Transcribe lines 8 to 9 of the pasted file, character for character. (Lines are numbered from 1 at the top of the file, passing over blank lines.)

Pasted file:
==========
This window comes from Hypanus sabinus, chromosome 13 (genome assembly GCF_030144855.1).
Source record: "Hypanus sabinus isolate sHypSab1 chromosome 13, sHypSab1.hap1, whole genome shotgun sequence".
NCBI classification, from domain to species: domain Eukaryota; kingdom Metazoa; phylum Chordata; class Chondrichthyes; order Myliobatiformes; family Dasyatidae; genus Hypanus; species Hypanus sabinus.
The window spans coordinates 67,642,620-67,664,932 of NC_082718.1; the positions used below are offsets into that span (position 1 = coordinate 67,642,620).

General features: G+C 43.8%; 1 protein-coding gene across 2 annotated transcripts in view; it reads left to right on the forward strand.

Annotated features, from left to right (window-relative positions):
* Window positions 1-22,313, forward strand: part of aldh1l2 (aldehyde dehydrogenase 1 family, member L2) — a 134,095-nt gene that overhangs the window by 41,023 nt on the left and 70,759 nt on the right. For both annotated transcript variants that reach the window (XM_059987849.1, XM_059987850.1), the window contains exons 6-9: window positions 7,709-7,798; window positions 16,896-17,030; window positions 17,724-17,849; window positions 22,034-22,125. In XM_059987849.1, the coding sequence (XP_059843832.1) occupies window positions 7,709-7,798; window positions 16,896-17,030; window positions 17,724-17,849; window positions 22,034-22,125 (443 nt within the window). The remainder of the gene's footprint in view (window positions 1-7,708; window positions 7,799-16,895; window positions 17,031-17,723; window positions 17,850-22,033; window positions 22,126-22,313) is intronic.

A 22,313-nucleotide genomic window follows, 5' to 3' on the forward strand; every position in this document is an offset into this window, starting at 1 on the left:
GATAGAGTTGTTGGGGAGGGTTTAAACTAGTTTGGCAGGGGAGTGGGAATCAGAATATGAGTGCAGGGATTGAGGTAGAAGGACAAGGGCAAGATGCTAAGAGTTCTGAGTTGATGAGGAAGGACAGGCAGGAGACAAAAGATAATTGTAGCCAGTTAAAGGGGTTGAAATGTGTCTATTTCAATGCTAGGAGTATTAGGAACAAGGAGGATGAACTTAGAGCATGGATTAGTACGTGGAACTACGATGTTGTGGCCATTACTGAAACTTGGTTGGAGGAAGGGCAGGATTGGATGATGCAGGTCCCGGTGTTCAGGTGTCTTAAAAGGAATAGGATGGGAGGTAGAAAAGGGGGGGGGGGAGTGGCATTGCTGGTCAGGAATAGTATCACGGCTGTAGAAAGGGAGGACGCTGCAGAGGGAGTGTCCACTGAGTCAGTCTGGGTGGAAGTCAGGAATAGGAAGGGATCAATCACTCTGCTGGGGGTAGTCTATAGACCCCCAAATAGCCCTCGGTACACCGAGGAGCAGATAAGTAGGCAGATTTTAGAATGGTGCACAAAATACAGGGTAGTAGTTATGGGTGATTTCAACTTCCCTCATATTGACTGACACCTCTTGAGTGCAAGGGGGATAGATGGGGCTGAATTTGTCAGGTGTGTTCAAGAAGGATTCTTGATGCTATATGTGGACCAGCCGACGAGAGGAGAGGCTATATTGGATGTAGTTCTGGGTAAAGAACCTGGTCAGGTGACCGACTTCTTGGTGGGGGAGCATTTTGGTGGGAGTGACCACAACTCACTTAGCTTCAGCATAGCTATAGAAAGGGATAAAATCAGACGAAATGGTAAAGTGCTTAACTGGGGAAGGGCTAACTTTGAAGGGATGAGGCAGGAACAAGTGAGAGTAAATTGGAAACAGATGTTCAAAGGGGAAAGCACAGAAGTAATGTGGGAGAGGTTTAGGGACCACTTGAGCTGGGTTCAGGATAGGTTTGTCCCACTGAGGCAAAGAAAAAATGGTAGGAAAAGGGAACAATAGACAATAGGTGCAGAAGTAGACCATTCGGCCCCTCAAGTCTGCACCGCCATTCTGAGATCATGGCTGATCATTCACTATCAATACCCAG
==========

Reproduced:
A 22,313-nucleotide genomic window follows, 5' to 3' on the forward strand; every position in this document is an offset into this window, starting at 1 on the left:
GATAGAGTTGTTGGGGAGGGTTTAAACTAGTTTGGCAGGGGAGTGGGAATCAGAATATGAGTGCAGGGATTGAGGTAGAAGGACAAGGGCAAGATGCTAAGAGTTCTGAGTTGATGAGGAAGGACAGGCAGGAGACAAAAGATAATTGTAGCCAGTTAAAGGGGTTGAAATGTGTCTATTTCAATGCTAGGAGTATTAGGAACAAGGAGGATGAACTTAGAGCATGGATTAGTACGTGGAACTACGATGTTGTGGCCATTACTGAAACTTGGTTGGAGGAAGGGCAGGATTGGATGATGCAGGTCCCGGTGTTCAGGTGTCTTAAAAGGAATAGGATGGGAGGTAGAAAAGGGGGGGGGGGAGTGGCATTGCTGGTCAGGAATAGTATCACGGCTGTAGAAAGGGAGGACGCTGCAGAGGGAGTGTCCACTGAGTCAGTCTGGGTGGAAGTCAGGAATAGGAAGGGATCAATCACTCTGCTGGGGGTAGTCTATAGACCCCCAAATAGCCCTCGGTACACCGAGGAGCAGATAAGTAGGCAGATTTTAGAATGGTGCACAAAATACAGGGTAGTAGTTATGGGTGATTTCAACTTCCCTCATATTGACTGACACCTCTTGAGTGCAAGGGGGATAGATGGGGCTGAATTTGTCAGGTGTGTTCAAGAAGGATTCTTGATGCTATATGTGGACCAGCCGACGAGAGGAGAGGCTATATTGGATGTAGTTCTGGGTAAAGAACCTGGTCAGGTGACCGACTTCTTGGTGGGGGAGCATTTTGGTGGGAGTGACCACAACTCACTTAGCTTCAGCATAGCTATAGAAAGGGATAAAATCAGACGAAATGGTAAAGTGCTTAACTGGGGAAGGGCTAACTTTGAAGGGATGAGGCAGGAACAAGTGAGAGTAAATTGGAAACAGATGTTCAAAGGGGAAAGCACAGAAGTAATGTGGGAGAGGTTTAGGGACCACTTGAGCTGGGTTCAGGATAGGTTTGTCCCACTGAGGCAAAGAAAAAATGGTAGGAAAAGGGAACAATAGACAATAGGTGCAGAAGTAGACCATTCGGCCCCTCAAGTCTGCACCGCCATTCTGAGATCATGGCTGATCATTCACTATCAATACCCAG